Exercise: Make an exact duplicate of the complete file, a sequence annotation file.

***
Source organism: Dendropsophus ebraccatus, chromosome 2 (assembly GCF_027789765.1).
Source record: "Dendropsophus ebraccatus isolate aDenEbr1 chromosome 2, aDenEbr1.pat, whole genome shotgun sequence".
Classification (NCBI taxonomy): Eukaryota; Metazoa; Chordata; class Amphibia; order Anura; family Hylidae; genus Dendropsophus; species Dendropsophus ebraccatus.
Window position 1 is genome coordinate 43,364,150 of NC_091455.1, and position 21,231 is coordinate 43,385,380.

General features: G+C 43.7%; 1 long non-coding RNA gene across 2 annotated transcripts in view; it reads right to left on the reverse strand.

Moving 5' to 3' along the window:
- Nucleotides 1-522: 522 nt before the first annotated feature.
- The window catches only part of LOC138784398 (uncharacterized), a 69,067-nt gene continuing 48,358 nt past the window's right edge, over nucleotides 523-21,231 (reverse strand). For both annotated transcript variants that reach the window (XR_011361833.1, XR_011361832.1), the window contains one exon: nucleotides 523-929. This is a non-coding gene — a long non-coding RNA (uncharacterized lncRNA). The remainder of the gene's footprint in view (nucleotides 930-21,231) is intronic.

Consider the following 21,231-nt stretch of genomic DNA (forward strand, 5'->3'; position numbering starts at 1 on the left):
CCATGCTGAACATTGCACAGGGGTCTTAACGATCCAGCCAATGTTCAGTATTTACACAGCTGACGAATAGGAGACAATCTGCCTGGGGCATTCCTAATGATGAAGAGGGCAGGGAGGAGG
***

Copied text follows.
Source organism: Dendropsophus ebraccatus, chromosome 2 (assembly GCF_027789765.1).
Source record: "Dendropsophus ebraccatus isolate aDenEbr1 chromosome 2, aDenEbr1.pat, whole genome shotgun sequence".
Classification (NCBI taxonomy): Eukaryota; Metazoa; Chordata; class Amphibia; order Anura; family Hylidae; genus Dendropsophus; species Dendropsophus ebraccatus.
Window position 1 is genome coordinate 43,364,150 of NC_091455.1, and position 21,231 is coordinate 43,385,380.

General features: G+C 43.7%; 1 long non-coding RNA gene across 2 annotated transcripts in view; it reads right to left on the reverse strand.

Moving 5' to 3' along the window:
- Nucleotides 1-522: 522 nt before the first annotated feature.
- The window catches only part of LOC138784398 (uncharacterized), a 69,067-nt gene continuing 48,358 nt past the window's right edge, over nucleotides 523-21,231 (reverse strand). For both annotated transcript variants that reach the window (XR_011361833.1, XR_011361832.1), the window contains one exon: nucleotides 523-929. This is a non-coding gene — a long non-coding RNA (uncharacterized lncRNA). The remainder of the gene's footprint in view (nucleotides 930-21,231) is intronic.

Consider the following 21,231-nt stretch of genomic DNA (forward strand, 5'->3'; position numbering starts at 1 on the left):
CCATGCTGAACATTGCACAGGGGTCTTAACGATCCAGCCAATGTTCAGTATTTACACAGCTGACGAATAGGAGACAATCTGCCTGGGGCATTCCTAATGATGAAGAGGGCAGGGAGGAGG